Media Mock

  • Created by: Rosie
  • Created on: 17-03-15 16:47

Kahne et al (2008)

The majority of those listing The Sims as a favourite game said they learned about problems in society and social issues while playing video games.


  • Self-report techniques
  • Choice of game themselves not random allocation - we don't know prosocial behaviour prior to game play
  • Prosocial games less likely to be produced as they sell less
  • Certain personality more likely to get more out of a game
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Anderson et al (2007)

Longitudinal study showed those with high exposure to violent games were more aggressive in 430 7-9 year olds. This was rated by them and those around them.


  • Self-report rather than observation
  • Ratings subjective to individuals
  • Fairly large sample size
  • Longitudinal study showing long-term effects
  • May have been affected by other media (e.g. TV)
  • Certain personality/family select/allow violent games
  • Dominick (1984) - Explained by reduced empathy, created by treating other humans as targets
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The Hovland-Yale Model - Hovland et al (1953)

Source: Experts more credible than non experts. Attractive communicators more attractive.

Message: More effective if we think persuasion unintended. Moderate fear most effective.

Audience: Older children more understanding of persuasive intent. Moderate intelligence most easily persuaded. Moderate self-esteem most easily persuaded.


  • Those with lower self-esteem are less attentive, those with higher have stronger self-belief (McGuire et al, 1968)
  • Much Hovland research done on students and army personell, so may not be generalisable
  • Celebrity endorsements not particularly convincing/believable (O'Mahony and Meenaghan, 1997)
  • ICE campaign in Australia (2004) - Moderate fear through explicit images warning against drugs effective in 78% of 13-24 year olds
  • Lack of historical validity - media constantly changing
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The Elaboration-Likelihood Model - Petty and Cacio

Message is either taken by central or peripheral route.

Central route: Audience thinks about message, focus on argument, lasting attitude change.

Peripheral route: Audience thinks about context of message, focus on peripheral factors, temporary attitude change.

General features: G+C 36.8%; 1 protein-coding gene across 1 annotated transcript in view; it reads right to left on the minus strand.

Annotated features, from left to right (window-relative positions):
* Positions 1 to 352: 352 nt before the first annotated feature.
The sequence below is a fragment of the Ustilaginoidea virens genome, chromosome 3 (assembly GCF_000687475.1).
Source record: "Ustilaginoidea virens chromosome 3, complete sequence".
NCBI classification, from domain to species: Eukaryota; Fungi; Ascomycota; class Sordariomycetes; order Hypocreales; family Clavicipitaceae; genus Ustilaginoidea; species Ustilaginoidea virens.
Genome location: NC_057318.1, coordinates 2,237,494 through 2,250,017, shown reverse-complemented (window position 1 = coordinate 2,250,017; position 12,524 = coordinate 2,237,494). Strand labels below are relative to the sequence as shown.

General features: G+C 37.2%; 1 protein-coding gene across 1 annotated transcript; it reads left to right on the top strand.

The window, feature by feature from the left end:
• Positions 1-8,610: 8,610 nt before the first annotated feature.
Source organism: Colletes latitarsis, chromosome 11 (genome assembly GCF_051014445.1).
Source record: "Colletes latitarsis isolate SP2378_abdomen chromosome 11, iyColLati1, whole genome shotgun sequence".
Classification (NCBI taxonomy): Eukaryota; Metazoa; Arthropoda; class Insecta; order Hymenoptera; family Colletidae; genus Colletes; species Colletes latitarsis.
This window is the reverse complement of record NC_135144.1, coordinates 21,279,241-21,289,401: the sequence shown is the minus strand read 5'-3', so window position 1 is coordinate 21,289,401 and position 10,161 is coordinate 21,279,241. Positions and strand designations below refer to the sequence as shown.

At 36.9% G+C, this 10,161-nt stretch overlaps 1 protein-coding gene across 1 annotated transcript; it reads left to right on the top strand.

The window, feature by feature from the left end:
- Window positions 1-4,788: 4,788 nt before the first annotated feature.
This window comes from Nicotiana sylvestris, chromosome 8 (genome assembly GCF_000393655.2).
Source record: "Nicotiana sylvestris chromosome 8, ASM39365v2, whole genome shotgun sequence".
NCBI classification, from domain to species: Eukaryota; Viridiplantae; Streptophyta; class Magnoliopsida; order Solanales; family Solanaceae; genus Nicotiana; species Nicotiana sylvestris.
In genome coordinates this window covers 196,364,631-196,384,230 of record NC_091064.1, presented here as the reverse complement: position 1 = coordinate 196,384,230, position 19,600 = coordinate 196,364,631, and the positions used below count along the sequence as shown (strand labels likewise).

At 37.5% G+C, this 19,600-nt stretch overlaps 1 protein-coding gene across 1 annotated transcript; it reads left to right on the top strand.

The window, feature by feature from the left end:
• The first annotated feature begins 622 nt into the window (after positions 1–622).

• Knowledge of demographics can guide internet marketers to design appropriate promotional materials
  • Those with higher need for cognition focus on fact-based messages (Vidrine et al, 2007)
  • We rely on time-efficient strategies, so may take the peripheral route if message is not personally important (Taylor, 1984)
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Snyder and DeBono (1985)

People scoring highly on a test of self-monitoring (image consciousness) preferred soft-sell advertising (less factual, more creative).


  • Women may be more image conscious, so it may be that women are more influenced by soft-sell
  • Hard-sell advertisements more believable, soft-sell produces more positive attitudes to product - both are effective
  • Self-report technique
  • Persuasiveness measured on 'liking' rather than purchase
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Martin (1997)

Meta-analysis showed strong, positive correlation between age and understanding of persuasive intent. Older children could discriminate between adverts and TV programmes.


  • Meta-analysis takes into account multiple studies - more reliable
  • Correlation doesn't show cause and effect
  • Parents may act as mediators between adverts and behaviour, perhaps more in older children as they are able to understand more
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Pine and Nash (2001)

In Sweden, TV advertising aimed at under 12s is illegal. There were significantly fewer christmas gift requests from Swedish children than in the US.


  • Cultural bias - values to do with christmas may be different in different cultures
  • Parents may be more effective mediators in Sweden
  • US children may be more influenced by peer pressure
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Bushman (2005)

Advertisers embed commercials in TV programmes showing violence and sex. However, these themes may impair memory.


  • The 18-34 age bracket is targeted - more susceptible to commercial influence, less established spending habits, more disposable income
  • TV ads may be better remembered if there is a congruence between ad and programme content, due to the motivations for watching (Bushman, 2007)
  • 80% of TV viewers are likely to leave the room during adverts
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